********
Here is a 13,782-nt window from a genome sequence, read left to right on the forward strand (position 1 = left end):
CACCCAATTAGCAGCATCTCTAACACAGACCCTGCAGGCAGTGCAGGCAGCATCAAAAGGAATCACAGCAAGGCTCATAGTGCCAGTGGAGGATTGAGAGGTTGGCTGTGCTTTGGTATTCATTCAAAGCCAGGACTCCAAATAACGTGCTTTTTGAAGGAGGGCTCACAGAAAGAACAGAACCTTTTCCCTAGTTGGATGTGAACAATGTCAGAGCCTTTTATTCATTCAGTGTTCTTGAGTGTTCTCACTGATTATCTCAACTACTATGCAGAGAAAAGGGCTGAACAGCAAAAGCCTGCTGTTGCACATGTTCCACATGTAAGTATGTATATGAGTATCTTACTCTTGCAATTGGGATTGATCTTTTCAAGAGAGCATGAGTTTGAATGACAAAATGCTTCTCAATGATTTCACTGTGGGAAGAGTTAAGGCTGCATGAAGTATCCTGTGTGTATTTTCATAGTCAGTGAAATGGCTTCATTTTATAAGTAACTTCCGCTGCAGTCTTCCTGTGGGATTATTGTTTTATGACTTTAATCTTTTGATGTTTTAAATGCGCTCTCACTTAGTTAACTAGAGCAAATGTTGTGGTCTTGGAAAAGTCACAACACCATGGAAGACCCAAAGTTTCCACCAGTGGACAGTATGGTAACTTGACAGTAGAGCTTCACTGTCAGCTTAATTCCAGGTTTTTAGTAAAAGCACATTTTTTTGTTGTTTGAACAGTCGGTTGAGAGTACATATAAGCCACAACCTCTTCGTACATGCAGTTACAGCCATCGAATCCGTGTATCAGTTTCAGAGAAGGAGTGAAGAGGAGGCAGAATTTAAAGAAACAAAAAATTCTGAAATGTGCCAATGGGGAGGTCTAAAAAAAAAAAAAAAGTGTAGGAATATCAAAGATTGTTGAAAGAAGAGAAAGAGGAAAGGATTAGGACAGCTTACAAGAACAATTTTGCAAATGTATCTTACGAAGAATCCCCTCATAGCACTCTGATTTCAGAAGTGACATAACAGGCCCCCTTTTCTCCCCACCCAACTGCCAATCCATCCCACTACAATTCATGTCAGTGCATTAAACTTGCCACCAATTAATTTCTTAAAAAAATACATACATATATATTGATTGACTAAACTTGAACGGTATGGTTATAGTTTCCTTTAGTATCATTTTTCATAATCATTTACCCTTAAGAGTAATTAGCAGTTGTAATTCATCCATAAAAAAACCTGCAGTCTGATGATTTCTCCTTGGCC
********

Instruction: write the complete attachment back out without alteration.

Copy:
Here is a 13,782-nt window from a genome sequence, read left to right on the forward strand (position 1 = left end):
CACCCAATTAGCAGCATCTCTAACACAGACCCTGCAGGCAGTGCAGGCAGCATCAAAAGGAATCACAGCAAGGCTCATAGTGCCAGTGGAGGATTGAGAGGTTGGCTGTGCTTTGGTATTCATTCAAAGCCAGGACTCCAAATAACGTGCTTTTTGAAGGAGGGCTCACAGAAAGAACAGAACCTTTTCCCTAGTTGGATGTGAACAATGTCAGAGCCTTTTATTCATTCAGTGTTCTTGAGTGTTCTCACTGATTATCTCAACTACTATGCAGAGAAAAGGGCTGAACAGCAAAAGCCTGCTGTTGCACATGTTCCACATGTAAGTATGTATATGAGTATCTTACTCTTGCAATTGGGATTGATCTTTTCAAGAGAGCATGAGTTTGAATGACAAAATGCTTCTCAATGATTTCACTGTGGGAAGAGTTAAGGCTGCATGAAGTATCCTGTGTGTATTTTCATAGTCAGTGAAATGGCTTCATTTTATAAGTAACTTCCGCTGCAGTCTTCCTGTGGGATTATTGTTTTATGACTTTAATCTTTTGATGTTTTAAATGCGCTCTCACTTAGTTAACTAGAGCAAATGTTGTGGTCTTGGAAAAGTCACAACACCATGGAAGACCCAAAGTTTCCACCAGTGGACAGTATGGTAACTTGACAGTAGAGCTTCACTGTCAGCTTAATTCCAGGTTTTTAGTAAAAGCACATTTTTTTGTTGTTTGAACAGTCGGTTGAGAGTACATATAAGCCACAACCTCTTCGTACATGCAGTTACAGCCATCGAATCCGTGTATCAGTTTCAGAGAAGGAGTGAAGAGGAGGCAGAATTTAAAGAAACAAAAAATTCTGAAATGTGCCAATGGGGAGGTCTAAAAAAAAAAAAAAAGTGTAGGAATATCAAAGATTGTTGAAAGAAGAGAAAGAGGAAAGGATTAGGACAGCTTACAAGAACAATTTTGCAAATGTATCTTACGAAGAATCCCCTCATAGCACTCTGATTTCAGAAGTGACATAACAGGCCCCCTTTTCTCCCCACCCAACTGCCAATCCATCCCACTACAATTCATGTCAGTGCATTAAACTTGCCACCAATTAATTTCTTAAAAAAATACATACATATATATTGATTGACTAAACTTGAACGGTATGGTTATAGTTTCCTTTAGTATCATTTTTCATAATCATTTACCCTTAAGAGTAATTAGCAGTTGTAATTCATCCATAAAAAAACCTGCAGTCTGATGATTTCTCCTTGGCC